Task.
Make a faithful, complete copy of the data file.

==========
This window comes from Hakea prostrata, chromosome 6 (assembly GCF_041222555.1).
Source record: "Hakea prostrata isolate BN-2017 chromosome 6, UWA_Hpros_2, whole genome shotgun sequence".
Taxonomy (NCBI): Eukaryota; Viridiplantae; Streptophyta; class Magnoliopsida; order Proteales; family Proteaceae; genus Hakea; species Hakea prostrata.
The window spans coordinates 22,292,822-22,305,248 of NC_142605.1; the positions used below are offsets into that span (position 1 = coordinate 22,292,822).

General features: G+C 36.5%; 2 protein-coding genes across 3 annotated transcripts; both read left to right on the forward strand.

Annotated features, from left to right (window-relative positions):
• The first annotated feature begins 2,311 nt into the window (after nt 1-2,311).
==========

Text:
This window comes from Hakea prostrata, chromosome 6 (assembly GCF_041222555.1).
Source record: "Hakea prostrata isolate BN-2017 chromosome 6, UWA_Hpros_2, whole genome shotgun sequence".
Taxonomy (NCBI): Eukaryota; Viridiplantae; Streptophyta; class Magnoliopsida; order Proteales; family Proteaceae; genus Hakea; species Hakea prostrata.
The window spans coordinates 22,292,822-22,305,248 of NC_142605.1; the positions used below are offsets into that span (position 1 = coordinate 22,292,822).

General features: G+C 36.5%; 2 protein-coding genes across 3 annotated transcripts; both read left to right on the forward strand.

Annotated features, from left to right (window-relative positions):
• The first annotated feature begins 2,311 nt into the window (after nt 1-2,311).